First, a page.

That said, there are very important questions to be asked about how ABA interventions should be best governed at least within the UK education system. Because local education authorities have typically failed to invest in ABA-based services, the ABA interventions that they have funded have historically been as a result of parental demand and even parents seeking legal redress to get funding for their child’s ABA programme. Thus, education authorities have been reactive rather than proactive. This means that the staff with the ABA skills are often outside of the system. And, Yes, this can mean that people are employed to work on ABA programmes who lack a broader professional training (despite the fact that they may be very good at directly teaching children).

My argument would be that the UK education system must properly engage with ABA practice and work out how to make the benefits available to as many children with autism (and other special educational needs) as possible. The ABA community in the UK has carried out a piece of collaborative work to address professional standards including clarity about the range of competencies that high quality practitioners should be able to demonstrate. The UK ABA Autism Competencies Project focused on ABA competencies but also competencies relating to autism, working professionally, and working within the four countries of the UK in the education system (including the context of the National Curriculum).

My message to local authorities – stop using perceived lack of professionalism in ABA as an excuse for ignoring its benefits. Instead, engage with the ABA practice community.

Follow this link to the competencies framework for a free download of the full information:

11.          ABA programmes can be never-ending, and the long term benefits of ABA are not clear

Never ending ABA programmes is a criticism that probably deserves a separate discussion. In fact this is quite an interesting issue. The first is that this criticism often comes from local education authorities in the UK who typically fund the interventions. It is not clear why they haven’t got appropriate governance in place to prevent extended early intervention programmes from running. From families’ perspectives I can see why they would want to extend funded intervention time for as long as they can. There may also be confusion about what ABA intervention actually is (see Many people confuse Early Intensive Behavioural Intervention with ABA more generally. My own position is that running an EIBI model beyond early childhood (i.e., when intervention would be “early”) is not appropriate, but ongoing use of ABA teaching methods throughout life for a person with autism is a very good idea.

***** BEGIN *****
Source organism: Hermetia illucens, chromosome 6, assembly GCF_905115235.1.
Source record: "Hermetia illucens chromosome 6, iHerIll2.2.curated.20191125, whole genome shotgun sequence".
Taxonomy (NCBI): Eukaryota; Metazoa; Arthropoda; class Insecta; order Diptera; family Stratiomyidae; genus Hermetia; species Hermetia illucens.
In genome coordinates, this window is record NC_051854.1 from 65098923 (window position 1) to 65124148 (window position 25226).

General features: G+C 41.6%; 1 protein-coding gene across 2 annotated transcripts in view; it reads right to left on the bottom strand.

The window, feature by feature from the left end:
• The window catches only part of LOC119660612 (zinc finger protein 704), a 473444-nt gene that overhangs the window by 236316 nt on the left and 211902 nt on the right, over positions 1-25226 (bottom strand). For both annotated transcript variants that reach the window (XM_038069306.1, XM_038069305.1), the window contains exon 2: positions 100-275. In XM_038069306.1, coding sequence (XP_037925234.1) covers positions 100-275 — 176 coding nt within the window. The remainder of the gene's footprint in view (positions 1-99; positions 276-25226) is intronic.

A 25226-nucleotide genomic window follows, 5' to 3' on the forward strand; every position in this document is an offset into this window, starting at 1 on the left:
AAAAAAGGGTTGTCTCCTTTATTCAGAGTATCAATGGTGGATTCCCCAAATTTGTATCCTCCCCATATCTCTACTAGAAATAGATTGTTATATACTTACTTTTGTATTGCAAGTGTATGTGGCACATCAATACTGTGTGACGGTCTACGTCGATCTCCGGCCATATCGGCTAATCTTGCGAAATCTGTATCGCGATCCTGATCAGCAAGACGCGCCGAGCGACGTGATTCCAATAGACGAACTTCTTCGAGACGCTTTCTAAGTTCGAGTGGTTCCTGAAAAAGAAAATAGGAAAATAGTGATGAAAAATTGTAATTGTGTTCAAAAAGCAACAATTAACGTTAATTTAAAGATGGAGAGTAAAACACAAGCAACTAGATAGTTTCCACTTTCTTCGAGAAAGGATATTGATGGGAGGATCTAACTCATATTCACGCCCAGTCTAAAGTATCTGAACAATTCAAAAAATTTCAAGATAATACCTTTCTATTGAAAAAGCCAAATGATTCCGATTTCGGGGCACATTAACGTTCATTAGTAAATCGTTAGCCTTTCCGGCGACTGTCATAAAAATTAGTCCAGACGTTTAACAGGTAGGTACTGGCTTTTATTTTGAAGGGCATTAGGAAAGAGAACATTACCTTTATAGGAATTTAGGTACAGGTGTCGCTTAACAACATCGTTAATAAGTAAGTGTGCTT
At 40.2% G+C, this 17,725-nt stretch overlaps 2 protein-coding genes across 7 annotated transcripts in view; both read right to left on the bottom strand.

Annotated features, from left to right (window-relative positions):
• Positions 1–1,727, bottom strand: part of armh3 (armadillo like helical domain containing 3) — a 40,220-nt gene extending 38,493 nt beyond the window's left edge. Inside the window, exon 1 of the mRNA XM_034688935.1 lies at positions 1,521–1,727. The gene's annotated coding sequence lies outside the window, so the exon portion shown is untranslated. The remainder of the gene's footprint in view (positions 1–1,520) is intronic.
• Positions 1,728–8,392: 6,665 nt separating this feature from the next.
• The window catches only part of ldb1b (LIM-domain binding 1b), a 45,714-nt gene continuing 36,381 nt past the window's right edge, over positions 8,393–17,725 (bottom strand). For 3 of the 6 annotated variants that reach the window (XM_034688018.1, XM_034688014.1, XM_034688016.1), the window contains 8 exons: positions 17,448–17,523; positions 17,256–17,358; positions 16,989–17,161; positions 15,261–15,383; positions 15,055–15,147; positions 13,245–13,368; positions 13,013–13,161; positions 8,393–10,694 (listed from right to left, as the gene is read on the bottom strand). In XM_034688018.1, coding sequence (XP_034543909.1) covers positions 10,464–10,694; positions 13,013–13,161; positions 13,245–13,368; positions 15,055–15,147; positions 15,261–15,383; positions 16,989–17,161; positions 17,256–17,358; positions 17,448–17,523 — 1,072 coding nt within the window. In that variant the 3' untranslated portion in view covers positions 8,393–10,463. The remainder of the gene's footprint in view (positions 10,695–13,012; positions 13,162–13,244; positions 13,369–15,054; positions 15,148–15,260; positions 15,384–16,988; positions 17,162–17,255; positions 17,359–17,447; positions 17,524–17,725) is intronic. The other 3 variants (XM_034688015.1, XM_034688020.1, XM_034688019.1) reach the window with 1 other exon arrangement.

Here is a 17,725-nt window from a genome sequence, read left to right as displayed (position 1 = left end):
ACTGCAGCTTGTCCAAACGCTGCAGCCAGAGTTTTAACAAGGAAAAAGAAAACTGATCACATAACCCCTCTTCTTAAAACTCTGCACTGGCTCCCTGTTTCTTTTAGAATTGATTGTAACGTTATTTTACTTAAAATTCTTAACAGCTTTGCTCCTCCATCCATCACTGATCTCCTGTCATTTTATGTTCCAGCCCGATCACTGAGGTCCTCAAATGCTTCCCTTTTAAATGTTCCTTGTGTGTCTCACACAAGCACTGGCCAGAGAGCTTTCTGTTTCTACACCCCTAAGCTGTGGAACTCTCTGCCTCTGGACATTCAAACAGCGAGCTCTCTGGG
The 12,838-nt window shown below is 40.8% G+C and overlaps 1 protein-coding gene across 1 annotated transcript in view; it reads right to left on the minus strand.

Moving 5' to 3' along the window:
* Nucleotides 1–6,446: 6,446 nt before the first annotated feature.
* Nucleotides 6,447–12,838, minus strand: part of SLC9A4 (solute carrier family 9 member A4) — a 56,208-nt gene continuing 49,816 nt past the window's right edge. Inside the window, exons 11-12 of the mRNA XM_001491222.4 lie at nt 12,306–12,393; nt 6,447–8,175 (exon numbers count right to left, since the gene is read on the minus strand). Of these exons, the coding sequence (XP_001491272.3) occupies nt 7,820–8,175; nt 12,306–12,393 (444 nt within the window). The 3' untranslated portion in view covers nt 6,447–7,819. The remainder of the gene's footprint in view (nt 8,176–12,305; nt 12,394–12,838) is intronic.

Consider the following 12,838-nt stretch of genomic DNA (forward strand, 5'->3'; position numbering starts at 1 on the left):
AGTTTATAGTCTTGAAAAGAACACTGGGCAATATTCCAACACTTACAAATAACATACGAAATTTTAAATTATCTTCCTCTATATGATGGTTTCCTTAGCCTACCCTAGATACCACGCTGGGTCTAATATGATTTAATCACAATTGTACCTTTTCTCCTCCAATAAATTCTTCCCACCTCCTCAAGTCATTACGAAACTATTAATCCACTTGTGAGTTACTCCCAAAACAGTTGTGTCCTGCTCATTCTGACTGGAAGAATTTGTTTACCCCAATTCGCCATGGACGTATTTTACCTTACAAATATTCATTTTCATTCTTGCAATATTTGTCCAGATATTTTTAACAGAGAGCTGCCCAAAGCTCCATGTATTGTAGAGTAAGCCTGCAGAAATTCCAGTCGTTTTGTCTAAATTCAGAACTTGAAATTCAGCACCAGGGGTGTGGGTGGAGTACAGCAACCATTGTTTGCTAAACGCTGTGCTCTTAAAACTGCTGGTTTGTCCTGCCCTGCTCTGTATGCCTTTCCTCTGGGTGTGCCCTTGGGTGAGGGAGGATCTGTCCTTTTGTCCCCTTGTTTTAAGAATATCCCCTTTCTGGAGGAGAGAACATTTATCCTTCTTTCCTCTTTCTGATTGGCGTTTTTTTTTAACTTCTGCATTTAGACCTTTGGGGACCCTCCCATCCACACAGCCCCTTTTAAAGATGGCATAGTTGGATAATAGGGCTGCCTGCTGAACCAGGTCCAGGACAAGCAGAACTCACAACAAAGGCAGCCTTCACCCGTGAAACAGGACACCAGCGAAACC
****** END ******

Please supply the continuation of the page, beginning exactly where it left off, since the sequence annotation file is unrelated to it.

Evidence-based support shouldn’t end just because young people with autism move beyond early childhood. However, I can also see that an unchanging ABA programme in adolescence that still looks like the intervention the child was receiving at 3-4 years of age is unlikely to be sensible.

In terms of long term benefits, it is the case that long term follow-up of children who received ABA early intervention has not yet been the subject of significant research effort. Thus, in that sense the long term outcomes of EIBI as an early intervention are unknown. However, again, this is not unique to ABA intervention. There are no significant similar data either for other autism interventions. There is, however, international consensus about the value of early intervention in autism and the notion of intervening early for longer term impact on quality of life.

If this “long term benefits” criticism relates to the value (or otherwise) of extended ABA intervention, this point has been addressed above already.

12.         ABA is very American and doesn’t work for the UK education system